COMFORT CREEK

A novel that begins with a lighthearted look at three sisters adjusting to a totally new life evolves into a sadly realistic story about economic dislocation and its effects on individuals, families, and communities. Although her mother left the family for a career, Quinnella Ellerbee, 10, finds life in a small Florida mining company town pleasant enough. When the company is ready to sell off the Ellerbee home, Quinn's father, Pa-Daddy, scrapes up enough cash to make a down payment on it and relocate it to a swampy lot he inherited. The site is a horror to Quinn and her sisters; they are without plumbing, electricity, telephone, or television. When Pa-Daddy loses his job, the only solution is for him to take a job with Quinn's great-grandmother, Nanny Jo. He turns it down. When word comes that a new mining company is setting up shop, it divides the town, as well as Quinn's family. To Pa- Daddy it means a job; to Nanny Jo it means losing her property. Pa-Daddy is nearly killed in a violent confrontation over the new company; Quinn has to deal with her guilt at her part in her dad's injury. McDonald (Homebody, 1991, etc.) has created unforgettable characters in a powerful tale; the setting is authentically evoked while the economic debate could be right out of the headlines of Anytown, USA. (Fiction. 8-12)

Pub Date: Nov. 1, 1996

ISBN: 0-385-32232-1

Page Count: 196

Publisher: Delacorte

Review Posted Online: May 20, 2010

Kirkus Reviews Issue: July 1, 1996

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Simple, bella, un regalo permenente: simple and beautiful, a gift that will stay.

HOW TÍA LOLA CAME TO (VISIT) STAY

From the Tía Lola Stories series , Vol. 1

Renowned Latin American writer Alvarez has created another story about cultural identity, but this time the primary character is 11-year-old Miguel Guzmán. 

When Tía Lola arrives to help the family, Miguel and his hermana, Juanita, have just moved from New York City to Vermont with their recently divorced mother. The last thing Miguel wants, as he's trying to fit into a predominantly white community, is a flamboyant aunt who doesn't speak a word of English. Tía Lola, however, knows a language that defies words; she quickly charms and befriends all the neighbors. She can also cook exotic food, dance (anywhere, anytime), plan fun parties, and tell enchanting stories. Eventually, Tía Lola and the children swap English and Spanish ejercicios, but the true lesson is "mutual understanding." Peppered with Spanish words and phrases, Alvarez makes the reader as much a part of the "language" lessons as the characters. This story seamlessly weaves two culturaswhile letting each remain intact, just as Miguel is learning to do with his own life. Like all good stories, this one incorporates a lesson just subtle enough that readers will forget they're being taught, but in the end will understand themselves, and others, a little better, regardless of la lengua nativa—the mother tongue.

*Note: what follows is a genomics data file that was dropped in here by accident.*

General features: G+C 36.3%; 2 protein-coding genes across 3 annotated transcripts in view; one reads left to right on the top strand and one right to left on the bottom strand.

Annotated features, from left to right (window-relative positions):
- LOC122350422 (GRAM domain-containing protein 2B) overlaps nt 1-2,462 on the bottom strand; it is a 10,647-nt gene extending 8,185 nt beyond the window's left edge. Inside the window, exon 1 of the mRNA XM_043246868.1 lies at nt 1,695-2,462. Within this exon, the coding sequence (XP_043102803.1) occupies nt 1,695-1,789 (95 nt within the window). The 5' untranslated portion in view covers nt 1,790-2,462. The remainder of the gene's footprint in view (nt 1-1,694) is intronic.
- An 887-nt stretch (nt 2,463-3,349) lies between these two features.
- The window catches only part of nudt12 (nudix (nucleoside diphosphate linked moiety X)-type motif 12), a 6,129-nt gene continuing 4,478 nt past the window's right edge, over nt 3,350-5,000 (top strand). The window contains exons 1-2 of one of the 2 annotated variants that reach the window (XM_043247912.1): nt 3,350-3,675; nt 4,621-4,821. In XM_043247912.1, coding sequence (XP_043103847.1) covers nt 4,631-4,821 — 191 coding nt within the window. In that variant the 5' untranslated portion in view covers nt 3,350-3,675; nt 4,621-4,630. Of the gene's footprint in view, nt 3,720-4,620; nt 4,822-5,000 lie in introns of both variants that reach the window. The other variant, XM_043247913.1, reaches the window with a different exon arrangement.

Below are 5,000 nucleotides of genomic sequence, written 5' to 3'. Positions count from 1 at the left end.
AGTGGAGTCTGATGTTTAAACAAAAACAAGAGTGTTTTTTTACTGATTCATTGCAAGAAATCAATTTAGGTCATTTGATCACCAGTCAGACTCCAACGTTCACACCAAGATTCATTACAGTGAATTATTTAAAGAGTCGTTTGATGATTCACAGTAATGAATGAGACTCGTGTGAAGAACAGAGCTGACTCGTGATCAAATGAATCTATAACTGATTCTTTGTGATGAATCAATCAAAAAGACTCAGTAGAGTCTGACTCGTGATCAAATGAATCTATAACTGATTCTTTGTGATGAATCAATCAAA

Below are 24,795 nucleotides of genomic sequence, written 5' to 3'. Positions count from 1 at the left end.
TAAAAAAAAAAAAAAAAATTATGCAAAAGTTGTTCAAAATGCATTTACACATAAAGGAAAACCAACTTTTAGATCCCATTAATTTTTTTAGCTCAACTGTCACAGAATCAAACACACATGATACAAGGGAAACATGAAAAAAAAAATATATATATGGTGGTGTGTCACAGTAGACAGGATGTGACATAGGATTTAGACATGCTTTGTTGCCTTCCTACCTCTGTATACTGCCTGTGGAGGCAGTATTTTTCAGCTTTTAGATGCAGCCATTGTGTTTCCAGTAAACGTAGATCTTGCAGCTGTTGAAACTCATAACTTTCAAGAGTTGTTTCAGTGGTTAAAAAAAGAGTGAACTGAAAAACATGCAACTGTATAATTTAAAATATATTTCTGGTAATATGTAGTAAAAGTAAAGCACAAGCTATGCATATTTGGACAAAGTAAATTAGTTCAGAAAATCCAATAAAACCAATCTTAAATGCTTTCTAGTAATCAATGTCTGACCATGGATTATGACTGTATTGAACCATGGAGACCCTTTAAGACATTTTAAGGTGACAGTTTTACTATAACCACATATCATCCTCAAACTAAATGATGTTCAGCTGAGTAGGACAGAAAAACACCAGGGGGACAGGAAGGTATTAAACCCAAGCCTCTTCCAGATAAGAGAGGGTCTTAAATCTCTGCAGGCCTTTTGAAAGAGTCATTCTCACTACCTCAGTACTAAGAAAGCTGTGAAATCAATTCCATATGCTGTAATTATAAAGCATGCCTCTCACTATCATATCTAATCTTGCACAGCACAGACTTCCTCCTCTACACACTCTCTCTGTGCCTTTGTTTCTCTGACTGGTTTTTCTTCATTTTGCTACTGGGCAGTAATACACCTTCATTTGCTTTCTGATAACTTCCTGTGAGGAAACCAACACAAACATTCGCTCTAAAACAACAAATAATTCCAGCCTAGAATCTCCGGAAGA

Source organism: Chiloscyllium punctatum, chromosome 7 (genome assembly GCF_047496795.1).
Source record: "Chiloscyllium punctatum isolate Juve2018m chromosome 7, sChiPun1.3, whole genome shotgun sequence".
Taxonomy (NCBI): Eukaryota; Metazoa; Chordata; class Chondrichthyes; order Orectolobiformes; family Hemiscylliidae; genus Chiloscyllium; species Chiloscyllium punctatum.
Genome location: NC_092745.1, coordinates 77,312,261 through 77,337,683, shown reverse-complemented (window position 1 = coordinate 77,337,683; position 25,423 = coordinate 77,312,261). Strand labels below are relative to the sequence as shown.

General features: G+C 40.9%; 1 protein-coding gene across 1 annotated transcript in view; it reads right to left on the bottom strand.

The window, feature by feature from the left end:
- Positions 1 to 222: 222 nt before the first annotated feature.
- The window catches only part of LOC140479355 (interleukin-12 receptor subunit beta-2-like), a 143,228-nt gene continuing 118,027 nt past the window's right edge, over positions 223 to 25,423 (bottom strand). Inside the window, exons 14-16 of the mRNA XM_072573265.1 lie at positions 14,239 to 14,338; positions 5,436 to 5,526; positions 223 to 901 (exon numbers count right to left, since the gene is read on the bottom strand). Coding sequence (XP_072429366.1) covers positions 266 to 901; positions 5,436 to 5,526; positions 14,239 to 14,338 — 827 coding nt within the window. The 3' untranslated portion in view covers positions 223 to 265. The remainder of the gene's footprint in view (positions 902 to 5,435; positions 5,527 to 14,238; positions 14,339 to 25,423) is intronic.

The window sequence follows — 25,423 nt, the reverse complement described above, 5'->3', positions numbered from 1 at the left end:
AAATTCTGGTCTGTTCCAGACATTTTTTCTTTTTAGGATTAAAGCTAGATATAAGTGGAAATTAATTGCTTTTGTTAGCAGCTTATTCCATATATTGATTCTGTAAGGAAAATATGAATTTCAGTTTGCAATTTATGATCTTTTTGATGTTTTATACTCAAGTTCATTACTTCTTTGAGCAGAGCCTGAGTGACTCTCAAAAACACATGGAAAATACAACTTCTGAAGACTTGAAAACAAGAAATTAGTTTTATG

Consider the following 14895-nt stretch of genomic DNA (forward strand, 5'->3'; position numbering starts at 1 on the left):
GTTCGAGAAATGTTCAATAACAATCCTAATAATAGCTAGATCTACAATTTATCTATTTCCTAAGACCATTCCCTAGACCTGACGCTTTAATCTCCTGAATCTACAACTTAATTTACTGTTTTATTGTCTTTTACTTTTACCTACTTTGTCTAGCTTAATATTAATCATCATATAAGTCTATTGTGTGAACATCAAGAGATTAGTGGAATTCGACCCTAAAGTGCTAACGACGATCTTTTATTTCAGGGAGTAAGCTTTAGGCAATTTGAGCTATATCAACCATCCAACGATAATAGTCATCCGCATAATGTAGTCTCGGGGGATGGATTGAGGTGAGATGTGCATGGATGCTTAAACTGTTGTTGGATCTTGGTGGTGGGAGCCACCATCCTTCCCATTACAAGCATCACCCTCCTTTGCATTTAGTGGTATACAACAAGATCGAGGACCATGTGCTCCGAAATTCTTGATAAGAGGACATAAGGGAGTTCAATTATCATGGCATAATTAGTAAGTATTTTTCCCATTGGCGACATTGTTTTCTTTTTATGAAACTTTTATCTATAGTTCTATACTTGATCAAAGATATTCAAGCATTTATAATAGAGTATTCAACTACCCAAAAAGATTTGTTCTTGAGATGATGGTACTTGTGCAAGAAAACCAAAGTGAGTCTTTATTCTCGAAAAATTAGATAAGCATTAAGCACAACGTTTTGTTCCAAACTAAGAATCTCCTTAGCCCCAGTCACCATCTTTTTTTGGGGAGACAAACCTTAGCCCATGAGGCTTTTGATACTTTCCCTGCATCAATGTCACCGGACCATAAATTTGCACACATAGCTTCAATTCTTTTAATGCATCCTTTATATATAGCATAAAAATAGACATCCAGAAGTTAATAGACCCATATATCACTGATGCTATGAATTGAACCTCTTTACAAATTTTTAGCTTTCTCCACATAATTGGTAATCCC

Simple, bella, un regalo permenente: simple and beautiful, a gift that will stay. (Fiction. 9-11)

Pub Date: March 1, 2001

ISBN: 0-375-80215-0

Page Count: 160

Publisher: Knopf

Review Posted Online: May 20, 2010

Kirkus Reviews Issue: Jan. 15, 2001

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With comically realistic black-and-white illustrations by Selznick (The Robot King, 1995, etc.), this is a captivating...

FRINDLE

Nicholas is a bright boy who likes to make trouble at school, creatively. 

When he decides to torment his fifth-grade English teacher, Mrs. Granger (who is just as smart as he is), by getting everyone in the class to replace the word "pen'' with "frindle,'' he unleashes a series of events that rapidly spins out of control. If there's any justice in the world, Clements (Temple Cat, 1995, etc.) may have something of a classic on his hands. By turns amusing and adroit, this first novel is also utterly satisfying. The chess-like sparring between the gifted Nicholas and his crafty teacher is enthralling, while Mrs. Granger is that rarest of the breed: a teacher the children fear and complain about for the school year, and love and respect forever after. 

With comically realistic black-and-white illustrations by Selznick (The Robot King, 1995, etc.), this is a captivating tale—one to press upon children, and one they'll be passing among themselves. (Fiction. 8-12)

Pub Date: Sept. 1, 1996

ISBN: 0-689-80669-8

Page Count: 105

Publisher: Simon & Schuster

Review Posted Online: May 20, 2010

Kirkus Reviews Issue: July 1, 1996

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